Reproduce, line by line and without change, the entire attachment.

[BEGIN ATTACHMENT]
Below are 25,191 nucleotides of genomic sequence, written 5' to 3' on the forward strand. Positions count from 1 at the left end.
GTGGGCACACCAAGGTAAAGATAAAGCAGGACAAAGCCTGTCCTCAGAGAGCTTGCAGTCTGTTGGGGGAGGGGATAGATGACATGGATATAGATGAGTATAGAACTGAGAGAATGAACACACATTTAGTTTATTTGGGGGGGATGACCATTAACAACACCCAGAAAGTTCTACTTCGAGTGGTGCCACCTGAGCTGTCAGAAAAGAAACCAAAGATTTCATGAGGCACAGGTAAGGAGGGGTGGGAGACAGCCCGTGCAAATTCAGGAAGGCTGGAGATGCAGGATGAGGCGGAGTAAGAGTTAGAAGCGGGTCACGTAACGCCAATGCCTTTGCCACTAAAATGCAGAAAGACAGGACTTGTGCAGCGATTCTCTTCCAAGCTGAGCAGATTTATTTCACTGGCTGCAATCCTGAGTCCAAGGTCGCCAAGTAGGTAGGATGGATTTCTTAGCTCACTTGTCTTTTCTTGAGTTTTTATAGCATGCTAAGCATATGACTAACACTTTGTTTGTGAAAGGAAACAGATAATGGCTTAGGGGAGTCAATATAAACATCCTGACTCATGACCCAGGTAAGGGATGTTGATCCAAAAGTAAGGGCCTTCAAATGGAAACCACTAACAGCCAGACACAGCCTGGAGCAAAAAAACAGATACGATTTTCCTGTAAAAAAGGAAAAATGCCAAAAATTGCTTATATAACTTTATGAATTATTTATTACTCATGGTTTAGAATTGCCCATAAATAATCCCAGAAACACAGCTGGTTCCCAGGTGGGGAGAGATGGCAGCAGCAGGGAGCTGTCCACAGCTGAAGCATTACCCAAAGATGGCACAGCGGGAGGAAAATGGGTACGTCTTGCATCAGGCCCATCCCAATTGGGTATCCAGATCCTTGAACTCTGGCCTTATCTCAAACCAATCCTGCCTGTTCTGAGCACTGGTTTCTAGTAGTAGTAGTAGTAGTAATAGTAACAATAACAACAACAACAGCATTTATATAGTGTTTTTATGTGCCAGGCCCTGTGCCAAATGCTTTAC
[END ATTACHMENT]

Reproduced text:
Below are 25,191 nucleotides of genomic sequence, written 5' to 3' on the forward strand. Positions count from 1 at the left end.
GTGGGCACACCAAGGTAAAGATAAAGCAGGACAAAGCCTGTCCTCAGAGAGCTTGCAGTCTGTTGGGGGAGGGGATAGATGACATGGATATAGATGAGTATAGAACTGAGAGAATGAACACACATTTAGTTTATTTGGGGGGGATGACCATTAACAACACCCAGAAAGTTCTACTTCGAGTGGTGCCACCTGAGCTGTCAGAAAAGAAACCAAAGATTTCATGAGGCACAGGTAAGGAGGGGTGGGAGACAGCCCGTGCAAATTCAGGAAGGCTGGAGATGCAGGATGAGGCGGAGTAAGAGTTAGAAGCGGGTCACGTAACGCCAATGCCTTTGCCACTAAAATGCAGAAAGACAGGACTTGTGCAGCGATTCTCTTCCAAGCTGAGCAGATTTATTTCACTGGCTGCAATCCTGAGTCCAAGGTCGCCAAGTAGGTAGGATGGATTTCTTAGCTCACTTGTCTTTTCTTGAGTTTTTATAGCATGCTAAGCATATGACTAACACTTTGTTTGTGAAAGGAAACAGATAATGGCTTAGGGGAGTCAATATAAACATCCTGACTCATGACCCAGGTAAGGGATGTTGATCCAAAAGTAAGGGCCTTCAAATGGAAACCACTAACAGCCAGACACAGCCTGGAGCAAAAAAACAGATACGATTTTCCTGTAAAAAAGGAAAAATGCCAAAAATTGCTTATATAACTTTATGAATTATTTATTACTCATGGTTTAGAATTGCCCATAAATAATCCCAGAAACACAGCTGGTTCCCAGGTGGGGAGAGATGGCAGCAGCAGGGAGCTGTCCACAGCTGAAGCATTACCCAAAGATGGCACAGCGGGAGGAAAATGGGTACGTCTTGCATCAGGCCCATCCCAATTGGGTATCCAGATCCTTGAACTCTGGCCTTATCTCAAACCAATCCTGCCTGTTCTGAGCACTGGTTTCTAGTAGTAGTAGTAGTAGTAATAGTAACAATAACAACAACAACAGCATTTATATAGTGTTTTTATGTGCCAGGCCCTGTGCCAAATGCTTTAC